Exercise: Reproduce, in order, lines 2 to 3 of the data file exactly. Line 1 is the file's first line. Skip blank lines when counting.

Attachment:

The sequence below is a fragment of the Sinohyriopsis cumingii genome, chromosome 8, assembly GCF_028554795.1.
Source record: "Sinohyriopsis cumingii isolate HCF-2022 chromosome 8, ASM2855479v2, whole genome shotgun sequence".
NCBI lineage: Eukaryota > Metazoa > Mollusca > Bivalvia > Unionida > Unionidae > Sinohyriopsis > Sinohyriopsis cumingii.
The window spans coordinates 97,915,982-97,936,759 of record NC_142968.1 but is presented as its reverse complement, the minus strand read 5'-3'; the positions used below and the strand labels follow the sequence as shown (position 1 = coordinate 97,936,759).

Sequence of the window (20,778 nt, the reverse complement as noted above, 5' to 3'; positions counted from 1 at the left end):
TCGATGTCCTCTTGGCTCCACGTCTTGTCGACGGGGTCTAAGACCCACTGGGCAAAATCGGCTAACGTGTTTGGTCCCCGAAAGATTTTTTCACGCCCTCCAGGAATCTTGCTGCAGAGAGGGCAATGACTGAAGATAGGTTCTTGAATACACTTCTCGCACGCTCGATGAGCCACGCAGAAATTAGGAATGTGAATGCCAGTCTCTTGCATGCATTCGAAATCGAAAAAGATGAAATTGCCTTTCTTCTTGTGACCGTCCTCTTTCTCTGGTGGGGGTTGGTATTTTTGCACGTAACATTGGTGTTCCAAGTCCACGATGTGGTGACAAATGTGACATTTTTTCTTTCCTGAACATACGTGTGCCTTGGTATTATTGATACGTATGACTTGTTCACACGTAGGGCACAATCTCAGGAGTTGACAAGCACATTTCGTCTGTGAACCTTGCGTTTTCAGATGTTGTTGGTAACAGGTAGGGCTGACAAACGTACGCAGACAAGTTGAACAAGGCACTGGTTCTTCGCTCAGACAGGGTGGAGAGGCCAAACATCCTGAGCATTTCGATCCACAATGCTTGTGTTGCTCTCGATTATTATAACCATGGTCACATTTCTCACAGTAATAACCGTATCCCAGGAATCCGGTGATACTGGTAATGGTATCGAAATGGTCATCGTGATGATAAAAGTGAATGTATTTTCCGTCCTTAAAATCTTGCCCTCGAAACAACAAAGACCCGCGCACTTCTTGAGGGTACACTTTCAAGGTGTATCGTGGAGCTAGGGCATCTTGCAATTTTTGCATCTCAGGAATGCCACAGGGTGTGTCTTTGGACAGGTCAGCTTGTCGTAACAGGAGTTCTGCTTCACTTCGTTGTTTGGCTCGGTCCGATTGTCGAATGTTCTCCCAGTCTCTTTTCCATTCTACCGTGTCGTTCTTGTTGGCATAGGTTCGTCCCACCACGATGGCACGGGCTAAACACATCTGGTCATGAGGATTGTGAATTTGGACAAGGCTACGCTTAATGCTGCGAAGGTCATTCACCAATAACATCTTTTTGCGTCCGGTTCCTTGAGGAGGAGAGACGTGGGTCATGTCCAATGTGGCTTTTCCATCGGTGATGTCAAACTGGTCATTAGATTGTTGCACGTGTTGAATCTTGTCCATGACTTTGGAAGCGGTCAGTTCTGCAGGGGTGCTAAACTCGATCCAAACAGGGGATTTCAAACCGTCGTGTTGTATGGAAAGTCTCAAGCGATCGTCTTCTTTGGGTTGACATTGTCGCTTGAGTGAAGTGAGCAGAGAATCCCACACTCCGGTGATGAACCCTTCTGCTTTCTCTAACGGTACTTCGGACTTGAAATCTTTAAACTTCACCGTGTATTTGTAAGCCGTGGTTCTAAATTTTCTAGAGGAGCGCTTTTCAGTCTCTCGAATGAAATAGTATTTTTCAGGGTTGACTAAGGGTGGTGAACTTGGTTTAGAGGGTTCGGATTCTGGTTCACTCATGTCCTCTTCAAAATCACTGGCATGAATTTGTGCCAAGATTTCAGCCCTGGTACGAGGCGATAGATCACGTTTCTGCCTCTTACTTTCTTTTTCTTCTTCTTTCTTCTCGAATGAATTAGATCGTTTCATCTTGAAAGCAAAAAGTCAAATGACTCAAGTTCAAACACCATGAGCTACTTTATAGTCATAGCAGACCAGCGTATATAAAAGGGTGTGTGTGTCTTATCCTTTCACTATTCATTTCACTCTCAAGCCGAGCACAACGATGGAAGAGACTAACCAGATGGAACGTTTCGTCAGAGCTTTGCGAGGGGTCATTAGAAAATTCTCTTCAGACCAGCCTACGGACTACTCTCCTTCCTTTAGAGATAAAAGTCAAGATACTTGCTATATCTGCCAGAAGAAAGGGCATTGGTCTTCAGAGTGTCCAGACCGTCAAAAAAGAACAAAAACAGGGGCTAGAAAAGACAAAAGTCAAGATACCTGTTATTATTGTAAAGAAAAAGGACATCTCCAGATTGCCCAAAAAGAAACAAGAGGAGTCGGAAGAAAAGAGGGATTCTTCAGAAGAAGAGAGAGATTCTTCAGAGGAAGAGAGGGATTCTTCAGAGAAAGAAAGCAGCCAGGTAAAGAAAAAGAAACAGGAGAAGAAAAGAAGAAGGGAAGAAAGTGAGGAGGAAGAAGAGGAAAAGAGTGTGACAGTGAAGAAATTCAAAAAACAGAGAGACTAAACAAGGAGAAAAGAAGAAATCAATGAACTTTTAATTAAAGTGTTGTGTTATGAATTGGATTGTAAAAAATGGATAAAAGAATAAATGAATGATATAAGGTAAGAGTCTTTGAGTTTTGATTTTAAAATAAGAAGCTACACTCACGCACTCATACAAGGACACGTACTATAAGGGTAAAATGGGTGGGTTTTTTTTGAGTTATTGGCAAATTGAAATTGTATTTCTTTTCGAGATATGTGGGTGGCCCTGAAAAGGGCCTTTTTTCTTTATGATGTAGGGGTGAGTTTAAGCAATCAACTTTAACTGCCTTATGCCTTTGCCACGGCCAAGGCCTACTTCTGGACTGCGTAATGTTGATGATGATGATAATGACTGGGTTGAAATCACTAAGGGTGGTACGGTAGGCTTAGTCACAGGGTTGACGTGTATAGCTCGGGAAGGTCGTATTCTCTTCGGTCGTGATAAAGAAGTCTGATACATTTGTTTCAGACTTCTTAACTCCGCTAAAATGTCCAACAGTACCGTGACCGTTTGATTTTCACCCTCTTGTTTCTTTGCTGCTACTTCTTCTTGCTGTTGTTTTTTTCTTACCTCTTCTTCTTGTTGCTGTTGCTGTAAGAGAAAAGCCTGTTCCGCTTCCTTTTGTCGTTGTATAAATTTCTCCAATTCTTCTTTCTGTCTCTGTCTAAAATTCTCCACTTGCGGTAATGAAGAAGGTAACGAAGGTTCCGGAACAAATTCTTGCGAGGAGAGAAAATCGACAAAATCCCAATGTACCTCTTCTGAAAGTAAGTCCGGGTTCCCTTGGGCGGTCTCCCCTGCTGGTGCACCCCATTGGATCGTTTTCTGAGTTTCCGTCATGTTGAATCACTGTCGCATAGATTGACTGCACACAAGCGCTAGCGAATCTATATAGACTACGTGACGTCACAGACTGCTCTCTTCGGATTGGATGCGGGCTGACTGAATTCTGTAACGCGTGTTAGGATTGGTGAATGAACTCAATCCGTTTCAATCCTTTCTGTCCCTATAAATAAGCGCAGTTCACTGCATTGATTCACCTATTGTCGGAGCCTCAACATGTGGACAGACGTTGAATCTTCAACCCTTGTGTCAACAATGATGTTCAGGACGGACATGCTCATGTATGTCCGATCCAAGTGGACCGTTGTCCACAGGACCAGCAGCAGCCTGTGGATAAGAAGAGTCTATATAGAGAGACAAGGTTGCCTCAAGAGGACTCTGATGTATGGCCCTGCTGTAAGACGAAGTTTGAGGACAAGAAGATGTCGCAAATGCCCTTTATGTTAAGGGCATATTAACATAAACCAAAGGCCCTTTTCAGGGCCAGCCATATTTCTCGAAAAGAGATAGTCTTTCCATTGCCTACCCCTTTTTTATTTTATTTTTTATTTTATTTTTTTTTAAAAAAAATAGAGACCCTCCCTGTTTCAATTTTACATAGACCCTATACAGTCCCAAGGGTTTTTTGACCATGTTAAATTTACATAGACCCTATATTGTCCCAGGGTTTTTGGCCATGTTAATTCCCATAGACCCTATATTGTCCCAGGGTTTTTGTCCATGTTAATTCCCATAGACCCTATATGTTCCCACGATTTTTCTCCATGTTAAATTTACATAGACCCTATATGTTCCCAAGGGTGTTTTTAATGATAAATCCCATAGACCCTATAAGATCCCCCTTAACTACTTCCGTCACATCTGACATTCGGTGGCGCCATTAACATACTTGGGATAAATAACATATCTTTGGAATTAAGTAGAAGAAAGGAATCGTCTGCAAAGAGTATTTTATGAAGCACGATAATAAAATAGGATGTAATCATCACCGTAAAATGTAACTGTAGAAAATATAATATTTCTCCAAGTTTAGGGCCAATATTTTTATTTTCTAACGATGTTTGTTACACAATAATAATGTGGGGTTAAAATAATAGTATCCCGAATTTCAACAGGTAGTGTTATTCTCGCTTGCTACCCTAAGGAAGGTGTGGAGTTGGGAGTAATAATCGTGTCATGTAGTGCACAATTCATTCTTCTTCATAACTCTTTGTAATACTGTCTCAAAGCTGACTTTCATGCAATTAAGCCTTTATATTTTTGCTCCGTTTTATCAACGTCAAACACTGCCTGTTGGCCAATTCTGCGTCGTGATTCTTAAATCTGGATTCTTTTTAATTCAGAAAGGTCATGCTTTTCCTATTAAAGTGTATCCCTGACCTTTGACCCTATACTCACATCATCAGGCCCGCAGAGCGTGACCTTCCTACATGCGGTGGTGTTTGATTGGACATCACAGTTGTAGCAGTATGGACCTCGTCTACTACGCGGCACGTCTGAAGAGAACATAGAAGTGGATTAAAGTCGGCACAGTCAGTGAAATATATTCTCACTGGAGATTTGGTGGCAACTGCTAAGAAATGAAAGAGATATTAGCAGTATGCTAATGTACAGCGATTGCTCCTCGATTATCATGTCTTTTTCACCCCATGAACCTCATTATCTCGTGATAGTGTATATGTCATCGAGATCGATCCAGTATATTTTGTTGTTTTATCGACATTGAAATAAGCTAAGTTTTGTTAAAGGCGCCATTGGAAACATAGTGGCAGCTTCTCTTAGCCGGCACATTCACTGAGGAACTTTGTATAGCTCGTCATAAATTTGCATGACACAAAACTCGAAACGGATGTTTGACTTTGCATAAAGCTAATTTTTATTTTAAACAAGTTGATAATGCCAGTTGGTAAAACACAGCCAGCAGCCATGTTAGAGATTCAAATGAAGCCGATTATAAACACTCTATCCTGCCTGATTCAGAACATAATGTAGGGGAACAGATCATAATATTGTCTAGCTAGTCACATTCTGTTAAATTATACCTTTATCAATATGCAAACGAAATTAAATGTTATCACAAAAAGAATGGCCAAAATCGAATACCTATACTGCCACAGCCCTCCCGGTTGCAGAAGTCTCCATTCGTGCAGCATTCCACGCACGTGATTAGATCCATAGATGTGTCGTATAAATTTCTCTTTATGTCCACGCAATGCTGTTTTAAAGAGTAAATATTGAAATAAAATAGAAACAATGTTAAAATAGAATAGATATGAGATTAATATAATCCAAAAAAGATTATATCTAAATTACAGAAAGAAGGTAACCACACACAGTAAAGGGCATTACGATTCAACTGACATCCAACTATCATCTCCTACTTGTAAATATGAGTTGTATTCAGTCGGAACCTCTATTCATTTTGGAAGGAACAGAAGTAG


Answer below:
Source record: "Sinohyriopsis cumingii isolate HCF-2022 chromosome 8, ASM2855479v2, whole genome shotgun sequence".
NCBI lineage: Eukaryota > Metazoa > Mollusca > Bivalvia > Unionida > Unionidae > Sinohyriopsis > Sinohyriopsis cumingii.